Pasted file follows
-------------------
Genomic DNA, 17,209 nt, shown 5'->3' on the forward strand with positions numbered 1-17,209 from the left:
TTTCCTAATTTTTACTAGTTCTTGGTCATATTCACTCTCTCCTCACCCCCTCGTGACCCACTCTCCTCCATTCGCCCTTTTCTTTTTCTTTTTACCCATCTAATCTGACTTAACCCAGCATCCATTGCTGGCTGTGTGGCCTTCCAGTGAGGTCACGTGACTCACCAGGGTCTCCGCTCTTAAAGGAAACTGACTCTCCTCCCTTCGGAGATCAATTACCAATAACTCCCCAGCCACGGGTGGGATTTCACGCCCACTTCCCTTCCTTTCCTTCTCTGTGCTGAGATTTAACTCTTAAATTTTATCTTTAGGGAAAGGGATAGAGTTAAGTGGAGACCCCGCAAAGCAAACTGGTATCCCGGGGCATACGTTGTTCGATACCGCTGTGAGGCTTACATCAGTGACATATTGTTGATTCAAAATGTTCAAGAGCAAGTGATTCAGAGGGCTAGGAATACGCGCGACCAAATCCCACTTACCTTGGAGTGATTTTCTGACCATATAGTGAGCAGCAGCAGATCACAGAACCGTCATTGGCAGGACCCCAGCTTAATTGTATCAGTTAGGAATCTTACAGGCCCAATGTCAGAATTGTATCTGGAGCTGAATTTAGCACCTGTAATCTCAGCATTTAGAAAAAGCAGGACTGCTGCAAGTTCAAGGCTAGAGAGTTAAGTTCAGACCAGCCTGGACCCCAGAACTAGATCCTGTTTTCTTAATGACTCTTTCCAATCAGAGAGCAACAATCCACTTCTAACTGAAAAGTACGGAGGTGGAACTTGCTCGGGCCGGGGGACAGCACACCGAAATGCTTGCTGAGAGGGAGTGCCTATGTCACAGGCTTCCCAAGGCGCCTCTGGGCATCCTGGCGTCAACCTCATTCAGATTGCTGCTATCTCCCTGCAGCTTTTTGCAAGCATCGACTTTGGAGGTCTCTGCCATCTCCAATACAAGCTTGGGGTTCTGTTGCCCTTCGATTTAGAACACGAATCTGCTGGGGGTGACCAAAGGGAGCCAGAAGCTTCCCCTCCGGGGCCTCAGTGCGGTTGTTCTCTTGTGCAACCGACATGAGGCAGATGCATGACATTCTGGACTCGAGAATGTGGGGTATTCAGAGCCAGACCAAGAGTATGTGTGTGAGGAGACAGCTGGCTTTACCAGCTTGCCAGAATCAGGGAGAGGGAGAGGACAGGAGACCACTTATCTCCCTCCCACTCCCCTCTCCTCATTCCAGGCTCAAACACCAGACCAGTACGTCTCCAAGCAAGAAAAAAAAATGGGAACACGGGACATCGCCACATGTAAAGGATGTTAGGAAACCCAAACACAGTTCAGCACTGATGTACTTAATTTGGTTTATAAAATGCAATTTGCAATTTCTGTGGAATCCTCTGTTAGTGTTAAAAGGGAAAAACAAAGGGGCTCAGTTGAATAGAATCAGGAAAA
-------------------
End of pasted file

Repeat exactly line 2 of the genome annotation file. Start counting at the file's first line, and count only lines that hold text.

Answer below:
TTTCCTAATTTTTACTAGTTCTTGGTCATATTCACTCTCTCCTCACCCCCTCGTGACCCACTCTCCTCCATTCGCCCTTTTCTTTTTCTTTTTACCCATCTAATCTGACTTAACCCAGCATCCATTGCTGGCTGTGTGGCCTTCCAGTGAGGTCACGTGACTCACCAGGGTCTCCGCTCTTAAAGGAAACTGACTCTCCTCCCTTCGGAGATCAATTACCAATAACTCCCCAGCCACGGGTGGGATTTCACGCCCACTTCCCTTCCTTTCCTTCTCTGTGCTGAGATTTAACTCTTAAATTTTATCTTTAGGGAAAGGGATAGAGTTAAGTGGAGACCCCGCAAAGCAAACTGGTATCCCGGGGCATACGTTGTTCGATACCGCTGTGAGGCTTACATCAGTGACATATTGTTGATTCAAAATGTTCAAGAGCAAGTGATTCAGAGGGCTAGGAATACGCGCGACCAAATCCCACTTACCTTGGAGTGATTTTCTGACCATATAGTGAGCAGCAGCAGATCACAGAACCGTCATTGGCAGGACCCCAGCTTAATTGTATCAGTTAGGAATCTTACAGGCCCAATGTCAGAATTGTATCTGGAGCTGAATTTAGCACCTGTAATCTCAGCATTTAGAAAAAGCAGGACTGCTGCAAGTTCAAGGCTAGAGAGTTAAGTTCAGACCAGCCTGGACCCCAGAACTAGATCCTGTTTTCTTAATGACTCTTTCCAATCAGAGAGCAACAATCCACTTCTAACTGAAAAGTACGGAGGTGGAACTTGCTCGGGCCGGGGGACAGCACACCGAAATGCTTGCTGAGAGGGAGTGCCTATGTCACAGGCTTCCCAAGGCGCCTCTGGGCATCCTGGCGTCAACCTCATTCAGATTGCTGCTATCTCCCTGCAGCTTTTTGCAAGCATCGACTTTGGAGGTCTCTGCCATCTCCAATACAAGCTTGGGGTTCTGTTGCCCTTCGATTTAGAACACGAATCTGCTGGGGGTGACCAAAGGGAGCCAGAAGCTTCCCCTCCGGGGCCTCAGTGCGGTTGTTCTCTTGTGCAACCGACATGAGGCAGATGCATGACATTCTGGACTCGAGAATGTGGGGTATTCAGAGCCAGACCAAGAGTATGTGTGTGAGGAGACAGCTGGCTTTACCAGCTTGCCAGAATCAGGGAGAGGGAGAGGACAGGAGACCACTTATCTCCCTCCCACTCCCCTCTCCTCATTCCAGGCTCAAACACCAGACCAGTACGTCTCCAAGCAAGAAAAAAAAATGGGAACACGGGACATCGCCACATGTAAAGGATGTTAGGAAACCCAAACACAGTTCAGCACTGATGTACTTAATTTGGTTTATAAAATGCAATTTGCAATTTCTGTGGAATCCTCTGTTAGTGTTAAAAGGGAAAAACAAAGGGGCTCAGTTGAATAGAATCAGGAAAA